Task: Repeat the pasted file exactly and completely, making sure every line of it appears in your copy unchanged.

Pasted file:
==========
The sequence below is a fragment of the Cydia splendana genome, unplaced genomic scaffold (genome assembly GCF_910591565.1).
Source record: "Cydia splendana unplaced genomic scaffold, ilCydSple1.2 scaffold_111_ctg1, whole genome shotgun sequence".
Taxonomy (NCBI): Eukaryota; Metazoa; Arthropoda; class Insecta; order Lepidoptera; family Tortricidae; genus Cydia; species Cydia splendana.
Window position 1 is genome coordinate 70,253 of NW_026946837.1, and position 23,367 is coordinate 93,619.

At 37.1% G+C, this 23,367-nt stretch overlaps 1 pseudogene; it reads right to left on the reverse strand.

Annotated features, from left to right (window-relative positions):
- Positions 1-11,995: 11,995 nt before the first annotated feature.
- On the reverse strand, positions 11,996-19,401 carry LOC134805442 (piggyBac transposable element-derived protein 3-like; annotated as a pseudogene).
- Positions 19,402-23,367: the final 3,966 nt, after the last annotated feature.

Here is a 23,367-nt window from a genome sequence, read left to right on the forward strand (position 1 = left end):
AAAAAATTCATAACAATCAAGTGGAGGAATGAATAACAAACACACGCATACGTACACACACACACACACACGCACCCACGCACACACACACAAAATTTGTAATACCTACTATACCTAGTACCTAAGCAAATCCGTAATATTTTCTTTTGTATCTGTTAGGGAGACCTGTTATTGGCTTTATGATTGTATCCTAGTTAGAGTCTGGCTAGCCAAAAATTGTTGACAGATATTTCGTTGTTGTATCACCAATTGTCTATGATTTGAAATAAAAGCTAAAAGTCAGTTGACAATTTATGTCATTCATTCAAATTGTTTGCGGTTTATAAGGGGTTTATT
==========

The sequence below is a fragment of the Cydia splendana genome, unplaced genomic scaffold (genome assembly GCF_910591565.1).
Source record: "Cydia splendana unplaced genomic scaffold, ilCydSple1.2 scaffold_111_ctg1, whole genome shotgun sequence".
Taxonomy (NCBI): Eukaryota; Metazoa; Arthropoda; class Insecta; order Lepidoptera; family Tortricidae; genus Cydia; species Cydia splendana.
Window position 1 is genome coordinate 70,253 of NW_026946837.1, and position 23,367 is coordinate 93,619.

At 37.1% G+C, this 23,367-nt stretch overlaps 1 pseudogene; it reads right to left on the reverse strand.

Annotated features, from left to right (window-relative positions):
- Positions 1-11,995: 11,995 nt before the first annotated feature.
- On the reverse strand, positions 11,996-19,401 carry LOC134805442 (piggyBac transposable element-derived protein 3-like; annotated as a pseudogene).
- Positions 19,402-23,367: the final 3,966 nt, after the last annotated feature.

Here is a 23,367-nt window from a genome sequence, read left to right on the forward strand (position 1 = left end):
AAAAAATTCATAACAATCAAGTGGAGGAATGAATAACAAACACACGCATACGTACACACACACACACACACGCACCCACGCACACACACACAAAATTTGTAATACCTACTATACCTAGTACCTAAGCAAATCCGTAATATTTTCTTTTGTATCTGTTAGGGAGACCTGTTATTGGCTTTATGATTGTATCCTAGTTAGAGTCTGGCTAGCCAAAAATTGTTGACAGATATTTCGTTGTTGTATCACCAATTGTCTATGATTTGAAATAAAAGCTAAAAGTCAGTTGACAATTTATGTCATTCATTCAAATTGTTTGCGGTTTATAAGGGGTTTATT